Competing Interests: Akira Satoh is employed by Yamaha Motor Co., Ltd. and Mitsufumi Matsumoto is employed by Electric Power Development Co., Ltd.
There are no patents, products in development, or marketed products to declare. The authors declare that all other data and materials described in the
manuscript adhere to all the PLoS ONE policies on sharing data and materials as detailed online in the guide for authors.
Biodiesel fuel (BDF) has attracted considerable attention over
the past decade as a renewable and biodegradable fuel alternative
to fossil fuels. Commercially available BDFs are produced from a
variety of terrestrial plants, including soybean, rapeseed,
sunflower, castor seed, jatropha and palm oil. Terrestrial plants potentially
have a negative impact on food supply. Furthermore, they have
lower oil yield per area than oleaginous microalgae [1,2,3]. Based
on the reasons, recently, oleaginous microalgae have been
intensively studied as non-food biomass and high-triacylglyceride
(TAG) producer for efficient BDF production [1,4].
BDF is a series of fatty acid methyl esters (FAMEs) generated by
transesterification of TAG from feedstocks . The physical and
chemical properties of FAMEs are determined by its acyl
composition, with respect to both carbon chain length and the
number of double bonds. As the degree of unsaturation of fatty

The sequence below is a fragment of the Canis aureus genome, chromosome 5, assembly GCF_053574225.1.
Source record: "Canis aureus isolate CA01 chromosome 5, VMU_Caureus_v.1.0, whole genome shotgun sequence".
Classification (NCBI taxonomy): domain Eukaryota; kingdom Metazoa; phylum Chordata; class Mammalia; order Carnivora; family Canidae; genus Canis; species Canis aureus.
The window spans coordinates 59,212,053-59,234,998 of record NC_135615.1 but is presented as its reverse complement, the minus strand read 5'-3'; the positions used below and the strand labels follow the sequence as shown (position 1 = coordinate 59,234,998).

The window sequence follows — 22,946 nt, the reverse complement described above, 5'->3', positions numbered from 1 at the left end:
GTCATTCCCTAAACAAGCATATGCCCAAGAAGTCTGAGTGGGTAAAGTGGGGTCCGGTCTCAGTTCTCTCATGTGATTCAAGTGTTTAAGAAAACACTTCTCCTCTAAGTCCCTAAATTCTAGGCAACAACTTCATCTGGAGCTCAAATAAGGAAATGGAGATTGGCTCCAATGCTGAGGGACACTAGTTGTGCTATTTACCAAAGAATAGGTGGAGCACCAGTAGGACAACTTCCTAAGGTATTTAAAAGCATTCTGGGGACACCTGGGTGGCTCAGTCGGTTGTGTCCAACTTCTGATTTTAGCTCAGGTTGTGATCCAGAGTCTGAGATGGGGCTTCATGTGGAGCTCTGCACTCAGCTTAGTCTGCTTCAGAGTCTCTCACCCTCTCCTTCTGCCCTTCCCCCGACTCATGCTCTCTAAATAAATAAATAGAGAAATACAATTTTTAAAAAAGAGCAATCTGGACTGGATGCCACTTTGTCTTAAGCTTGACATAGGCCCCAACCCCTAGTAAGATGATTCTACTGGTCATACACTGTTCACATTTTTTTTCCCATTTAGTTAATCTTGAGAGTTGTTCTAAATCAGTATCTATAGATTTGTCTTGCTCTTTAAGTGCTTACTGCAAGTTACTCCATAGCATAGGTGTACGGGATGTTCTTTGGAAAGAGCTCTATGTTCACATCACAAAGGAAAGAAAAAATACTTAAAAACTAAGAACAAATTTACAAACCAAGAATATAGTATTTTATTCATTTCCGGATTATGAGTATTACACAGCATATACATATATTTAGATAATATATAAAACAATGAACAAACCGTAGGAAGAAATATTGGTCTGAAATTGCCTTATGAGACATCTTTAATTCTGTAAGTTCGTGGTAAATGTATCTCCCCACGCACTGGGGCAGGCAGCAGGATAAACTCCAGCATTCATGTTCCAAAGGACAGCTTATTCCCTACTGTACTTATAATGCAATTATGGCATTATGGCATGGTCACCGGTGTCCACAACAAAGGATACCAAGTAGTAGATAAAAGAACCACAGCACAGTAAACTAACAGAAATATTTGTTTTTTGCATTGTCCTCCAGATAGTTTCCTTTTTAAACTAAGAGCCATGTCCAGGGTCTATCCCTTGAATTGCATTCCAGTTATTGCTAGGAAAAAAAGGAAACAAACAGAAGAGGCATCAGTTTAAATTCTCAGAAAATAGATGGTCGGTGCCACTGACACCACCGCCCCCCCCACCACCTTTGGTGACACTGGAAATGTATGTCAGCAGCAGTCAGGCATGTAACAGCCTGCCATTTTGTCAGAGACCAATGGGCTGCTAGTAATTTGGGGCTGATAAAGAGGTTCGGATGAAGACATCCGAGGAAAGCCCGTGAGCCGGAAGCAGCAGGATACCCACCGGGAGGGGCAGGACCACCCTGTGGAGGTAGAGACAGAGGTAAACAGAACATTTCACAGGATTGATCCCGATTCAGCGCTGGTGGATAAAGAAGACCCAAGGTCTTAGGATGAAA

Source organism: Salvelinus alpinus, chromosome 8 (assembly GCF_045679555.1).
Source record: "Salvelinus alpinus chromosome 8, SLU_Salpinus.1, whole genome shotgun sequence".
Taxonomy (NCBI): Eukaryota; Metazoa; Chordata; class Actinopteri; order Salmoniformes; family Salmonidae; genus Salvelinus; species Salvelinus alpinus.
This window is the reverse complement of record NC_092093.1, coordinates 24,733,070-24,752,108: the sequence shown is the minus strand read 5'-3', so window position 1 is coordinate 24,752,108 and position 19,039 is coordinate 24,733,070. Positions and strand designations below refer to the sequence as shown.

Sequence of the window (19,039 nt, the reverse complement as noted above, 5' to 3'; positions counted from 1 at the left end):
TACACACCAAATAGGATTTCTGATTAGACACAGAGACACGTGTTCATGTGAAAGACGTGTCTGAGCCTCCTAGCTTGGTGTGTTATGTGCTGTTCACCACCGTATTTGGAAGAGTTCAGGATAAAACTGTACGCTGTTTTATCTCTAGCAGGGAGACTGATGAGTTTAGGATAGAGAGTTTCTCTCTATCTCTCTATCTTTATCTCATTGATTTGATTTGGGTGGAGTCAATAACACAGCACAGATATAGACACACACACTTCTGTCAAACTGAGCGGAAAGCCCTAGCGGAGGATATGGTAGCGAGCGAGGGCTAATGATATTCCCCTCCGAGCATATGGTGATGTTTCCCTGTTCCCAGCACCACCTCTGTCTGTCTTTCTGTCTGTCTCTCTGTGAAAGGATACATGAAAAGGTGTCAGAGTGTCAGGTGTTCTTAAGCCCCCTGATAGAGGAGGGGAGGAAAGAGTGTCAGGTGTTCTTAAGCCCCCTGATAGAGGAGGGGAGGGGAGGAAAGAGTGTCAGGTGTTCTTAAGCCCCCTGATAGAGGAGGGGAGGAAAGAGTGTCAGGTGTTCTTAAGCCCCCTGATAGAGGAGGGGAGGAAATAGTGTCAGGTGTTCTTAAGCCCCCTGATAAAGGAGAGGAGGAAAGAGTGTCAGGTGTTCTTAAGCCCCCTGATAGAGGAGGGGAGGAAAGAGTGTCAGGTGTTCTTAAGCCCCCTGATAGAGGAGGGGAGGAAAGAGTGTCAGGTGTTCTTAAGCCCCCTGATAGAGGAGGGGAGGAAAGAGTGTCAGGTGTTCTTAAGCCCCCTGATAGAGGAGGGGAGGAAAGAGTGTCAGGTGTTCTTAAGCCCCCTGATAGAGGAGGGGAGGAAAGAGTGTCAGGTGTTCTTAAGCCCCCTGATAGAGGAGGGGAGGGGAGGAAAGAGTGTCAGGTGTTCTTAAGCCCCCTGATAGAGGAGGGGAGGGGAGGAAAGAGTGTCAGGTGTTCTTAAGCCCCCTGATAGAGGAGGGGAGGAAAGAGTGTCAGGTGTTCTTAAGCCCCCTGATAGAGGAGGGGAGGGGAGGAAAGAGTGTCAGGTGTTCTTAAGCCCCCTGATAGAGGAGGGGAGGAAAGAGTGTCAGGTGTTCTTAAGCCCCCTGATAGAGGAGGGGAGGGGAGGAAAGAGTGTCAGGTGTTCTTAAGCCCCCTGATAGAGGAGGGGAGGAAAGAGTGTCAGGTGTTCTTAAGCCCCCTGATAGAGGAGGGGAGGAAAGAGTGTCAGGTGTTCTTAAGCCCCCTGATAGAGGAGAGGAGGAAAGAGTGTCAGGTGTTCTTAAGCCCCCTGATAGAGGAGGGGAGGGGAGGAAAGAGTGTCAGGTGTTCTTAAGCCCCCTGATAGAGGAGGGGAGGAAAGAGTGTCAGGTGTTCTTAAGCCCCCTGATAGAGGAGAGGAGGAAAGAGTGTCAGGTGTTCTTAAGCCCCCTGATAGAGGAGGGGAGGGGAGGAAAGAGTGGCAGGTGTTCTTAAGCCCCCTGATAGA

acids in FAMEs particularly affects the oxidative stability of BDF
, the unsaturated fatty acid content in BDF is a primary
limitation to its commercial use . BDFs from soybean, sunflower
and grape seed contain high levels of polyunsaturated fatty acids
(PUFAs), resulting in poor oxidative stability [8,9]. On the other
hand, BDFs from rapeseed, olive, corn, almond and high oleic
sunflower oils show superior BDF properties because of their high
content of monounsaturated . Microalgal TAG mainly consists
of short and saturated fatty acids, however, non-negligible
quantities of long-chain PUFAs, such as methyl linolenate
(C18:3), eicosapentaenoic acid (EPA; C20:5) or docosahexaenoic
acid (DHA; C22:6) are also involved [10,11].
Toward addressing the above issue, breeding efforts have been
done in terrestrial plants. The PUFA contents of TAG have been
successfully reduced by the suppression of desaturase gene
expression using RNA interference (RNAi) system in soybean,